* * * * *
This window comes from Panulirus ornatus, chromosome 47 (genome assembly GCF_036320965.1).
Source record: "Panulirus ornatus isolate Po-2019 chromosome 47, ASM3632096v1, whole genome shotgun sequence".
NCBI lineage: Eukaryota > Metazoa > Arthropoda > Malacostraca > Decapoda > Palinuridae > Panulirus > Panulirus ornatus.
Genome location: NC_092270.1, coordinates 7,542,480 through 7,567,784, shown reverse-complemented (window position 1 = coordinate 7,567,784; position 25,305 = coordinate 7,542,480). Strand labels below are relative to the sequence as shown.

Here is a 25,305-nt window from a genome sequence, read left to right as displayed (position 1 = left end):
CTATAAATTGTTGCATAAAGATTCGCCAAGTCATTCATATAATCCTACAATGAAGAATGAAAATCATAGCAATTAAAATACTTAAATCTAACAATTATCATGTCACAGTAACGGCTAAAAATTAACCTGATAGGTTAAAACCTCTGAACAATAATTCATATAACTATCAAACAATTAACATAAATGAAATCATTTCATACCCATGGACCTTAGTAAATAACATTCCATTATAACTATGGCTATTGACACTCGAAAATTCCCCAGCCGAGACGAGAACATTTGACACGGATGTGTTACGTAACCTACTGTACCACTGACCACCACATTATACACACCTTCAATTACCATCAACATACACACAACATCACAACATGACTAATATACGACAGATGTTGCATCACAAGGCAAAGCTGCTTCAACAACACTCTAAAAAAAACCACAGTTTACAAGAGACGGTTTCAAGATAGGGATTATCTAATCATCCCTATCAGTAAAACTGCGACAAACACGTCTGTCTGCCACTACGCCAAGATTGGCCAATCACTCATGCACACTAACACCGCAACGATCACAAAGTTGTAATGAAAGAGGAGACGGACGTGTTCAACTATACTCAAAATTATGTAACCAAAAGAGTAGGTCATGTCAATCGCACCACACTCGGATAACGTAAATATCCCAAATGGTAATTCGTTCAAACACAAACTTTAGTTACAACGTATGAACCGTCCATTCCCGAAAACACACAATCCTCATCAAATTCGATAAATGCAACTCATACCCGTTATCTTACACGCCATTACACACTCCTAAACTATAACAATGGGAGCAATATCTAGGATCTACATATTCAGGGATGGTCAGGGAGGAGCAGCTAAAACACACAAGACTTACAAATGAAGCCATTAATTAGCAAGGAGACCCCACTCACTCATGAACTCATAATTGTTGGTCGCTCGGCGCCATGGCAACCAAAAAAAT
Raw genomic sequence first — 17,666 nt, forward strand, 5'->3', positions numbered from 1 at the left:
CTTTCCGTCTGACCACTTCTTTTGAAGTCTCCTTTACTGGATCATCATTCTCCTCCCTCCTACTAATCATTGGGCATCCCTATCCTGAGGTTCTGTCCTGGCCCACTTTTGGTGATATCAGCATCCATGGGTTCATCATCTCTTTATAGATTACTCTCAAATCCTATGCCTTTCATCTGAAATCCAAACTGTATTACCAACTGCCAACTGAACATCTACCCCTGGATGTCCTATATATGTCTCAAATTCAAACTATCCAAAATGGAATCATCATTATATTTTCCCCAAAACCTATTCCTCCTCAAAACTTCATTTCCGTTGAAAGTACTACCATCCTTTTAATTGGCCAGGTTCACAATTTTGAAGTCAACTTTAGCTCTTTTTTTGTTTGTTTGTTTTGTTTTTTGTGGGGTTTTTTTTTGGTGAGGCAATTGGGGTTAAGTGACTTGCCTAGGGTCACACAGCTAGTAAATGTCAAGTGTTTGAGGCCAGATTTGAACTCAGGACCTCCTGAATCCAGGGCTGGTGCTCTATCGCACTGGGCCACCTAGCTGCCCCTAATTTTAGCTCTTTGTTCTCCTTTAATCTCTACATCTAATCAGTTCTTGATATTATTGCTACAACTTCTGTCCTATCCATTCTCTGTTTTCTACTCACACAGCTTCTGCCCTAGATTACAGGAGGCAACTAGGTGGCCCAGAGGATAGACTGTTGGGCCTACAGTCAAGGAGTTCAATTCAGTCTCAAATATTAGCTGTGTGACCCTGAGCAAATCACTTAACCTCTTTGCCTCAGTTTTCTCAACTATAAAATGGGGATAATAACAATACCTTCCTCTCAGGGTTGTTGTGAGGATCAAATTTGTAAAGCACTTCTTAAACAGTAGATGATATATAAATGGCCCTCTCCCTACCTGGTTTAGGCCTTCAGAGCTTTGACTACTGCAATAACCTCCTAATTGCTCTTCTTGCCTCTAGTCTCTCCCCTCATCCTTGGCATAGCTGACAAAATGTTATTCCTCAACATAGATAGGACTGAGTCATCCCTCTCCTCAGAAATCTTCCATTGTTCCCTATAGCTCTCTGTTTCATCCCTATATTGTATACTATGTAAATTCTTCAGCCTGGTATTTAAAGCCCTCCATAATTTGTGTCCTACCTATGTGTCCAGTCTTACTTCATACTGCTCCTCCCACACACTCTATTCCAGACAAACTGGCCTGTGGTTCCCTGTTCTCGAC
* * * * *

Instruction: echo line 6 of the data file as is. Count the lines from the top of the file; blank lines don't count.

CTATAAATTGTTGCATAAAGATTCGCCAAGTCATTCATATAATCCTACAATGAAGAATGAAAATCATAGCAATTAAAATACTTAAATCTAACAATTATCATGTCACAGTAACGGCTAAAAATTAACCTGATAGGTTAAAACCTCTGAACAATAATTCATATAACTATCAAACAATTAACATAAATGAAATCATTTCATACCCATGGACCTTAGTAAATAACATTCCATTATAACTATGGCTATTGACACTCGAAAATTCCCCAGCCGAGACGAGAACATTTGACACGGATGTGTTACGTAACCTACTGTACCACTGACCACCACATTATACACACCTTCAATTACCATCAACATACACACAACATCACAACATGACTAATATACGACAGATGTTGCATCACAAGGCAAAGCTGCTTCAACAACACTCTAAAAAAAACCACAGTTTACAAGAGACGGTTTCAAGATAGGGATTATCTAATCATCCCTATCAGTAAAACTGCGACAAACACGTCTGTCTGCCACTACGCCAAGATTGGCCAATCACTCATGCACACTAACACCGCAACGATCACAAAGTTGTAATGAAAGAGGAGACGGACGTGTTCAACTATACTCAAAATTATGTAACCAAAAGAGTAGGTCATGTCAATCGCACCACACTCGGATAACGTAAATATCCCAAATGGTAATTCGTTCAAACACAAACTTTAGTTACAACGTATGAACCGTCCATTCCCGAAAACACACAATCCTCATCAAATTCGATAAATGCAACTCATACCCGTTATCTTACACGCCATTACACACTCCTAAACTATAACAATGGGAGCAATATCTAGGATCTACATATTCAGGGATGGTCAGGGAGGAGCAGCTAAAACACACAAGACTTACAAATGAAGCCATTAATTAGCAAGGAGACCCCACTCACTCATGAACTCATAATTGTTGGTCGCTCGGCGCCATGGCAACCAAAAAAAT